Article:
• School Partnerships: Schools are where adolescents and young adults spend most of their time. Academic success depends upon the ability of students to be attentive, focused, and ready to learn.  School collaborations around wellness and mental health support ensure our young people are able to benefit from their educational opportunities and thrive as young adults.
  • Stigma Reduction: Through a variety of community-based events and dialogues facilitated by Department faculty, including focus groups, the Stanford Center for Youth Mental Health and Wellbeing works toward breaking down the stigma associated with mental health and accessing mental health services. 
  • Suicide Prevention and Postvention Services: The Stanford Center for Youth Mental Health and Wellbeing Initiative provides leadership and clinical consultation to schools in addressing suicide response and prevention related issues.
  • Screening, Early Intervention and School-Based Health Services: Schools frequently lack on-site health and mental health services provided by licensed mental health and health professional from the community. Through a recent agreement giving Stanford access to the tools previously developed and utilized by the Columbia TeenScreen program, Stanford is now developing new approaches for linking young people with early mental health issues to on-site providers. 
  • Linkages to School-Based Support: The Stanford Center for Youth Mental Health and Wellbeing collaborates with other teams within the Department who are leading innovative school-based programs promoting protective skill development. These include supporting secondary school students through the practice of meditation and yoga and through leadership and mentorship programs that allow young people to reach beyond themselves and learn at an early age to grow by giving to others. These programs help to decrease stigma and support mental health literacy thereby helping to provide critical suicide prevention support and link young people to early services through peer connections.
  • Community College Early Support Program: Fewer than 13 percent of community colleges provide psychiatric services for students, despite increasing mental health problems among community college students. With expertise in identifying and treating those at the earliest stage of illness, the Stanford Center for Youth Mental Health and Wellbeing is well positioned to build a community college outreach program to link students with appropriate clinical services.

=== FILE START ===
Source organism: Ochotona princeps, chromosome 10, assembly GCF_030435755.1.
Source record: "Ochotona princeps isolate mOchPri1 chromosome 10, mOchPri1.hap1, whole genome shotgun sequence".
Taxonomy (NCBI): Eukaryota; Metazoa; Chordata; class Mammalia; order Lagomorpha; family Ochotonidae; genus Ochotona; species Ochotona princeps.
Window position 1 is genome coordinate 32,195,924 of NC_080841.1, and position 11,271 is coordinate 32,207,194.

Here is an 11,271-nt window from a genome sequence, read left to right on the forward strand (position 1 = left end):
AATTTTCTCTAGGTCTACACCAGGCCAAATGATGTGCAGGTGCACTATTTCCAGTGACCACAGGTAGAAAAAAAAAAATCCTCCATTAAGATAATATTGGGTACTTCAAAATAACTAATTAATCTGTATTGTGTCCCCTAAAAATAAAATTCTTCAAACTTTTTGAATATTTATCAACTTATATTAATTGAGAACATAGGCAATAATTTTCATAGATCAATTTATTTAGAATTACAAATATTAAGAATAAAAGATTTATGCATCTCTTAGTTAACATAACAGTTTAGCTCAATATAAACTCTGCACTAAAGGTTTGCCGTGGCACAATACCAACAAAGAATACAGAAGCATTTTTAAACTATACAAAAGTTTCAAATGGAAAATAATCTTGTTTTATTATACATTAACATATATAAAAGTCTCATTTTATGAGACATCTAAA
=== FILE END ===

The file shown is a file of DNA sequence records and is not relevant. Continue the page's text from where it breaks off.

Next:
#3

Mental Health and Technology Program

  • Mental Health and Technology: Young people often seem to prioritize screen time over face time.  Many are also using social media and new technologies to reach out for peer support and guidance around mental health needs.  In addition, telehealth is expanding as a model for providing direct clinical care, supervision for primary care and school staff, and didactic training. A core element of the Stanford Center for Youth Mental Health and Wellbeing is to utilize innovative technologies to support adolescents, young adults and their families.
  • Technology Linkages to Clinical Care: With the proliferation of web applications and text lines designed to link young people to services and crisis support, it has become increasingly important to coordinate these with local services to ensure young people have real-time access to safe and appropriate guidance as they reach for technology in times of trouble.
  • Telebehavioral Health Support: Whether provided locally, regionally, statewide, nationally or internationally, telehealth offers a medium for expanding access to mental health support for young people and their families. Direct clinical services and consultation and training for school and primary care partners are some of the ways the Stanford Center for Youth Mental Health and Wellbeing is developing telehealth models to expand behavioral health support for young people.
  • Assessment of and Guidance on Mental Health Technology: While there are a proliferation of websites, apps and text lines with a mental health focus, there is no current program that evaluates, reviews and provides guidance for young people and families on the safety and efficacy of the various mental health tools available. The Stanford Center for Youth Mental Health and Wellbeing has the experience to evaluate and then build on this framework of technology support that young people and families can trust to ensure safe and appropriate connections to mental health support.

Meet our Team

Steven Adelsheim, MD
Director

Vicki Harrison, MSW
Program Director

Ana Lilia Soto, MA
Youth Outreach Specialist

Steve Sust, MD
Clinical Instructor

Judith Dauberman, PhD
Program Manager

Lauren Lockhart, MSW
Program Coordinator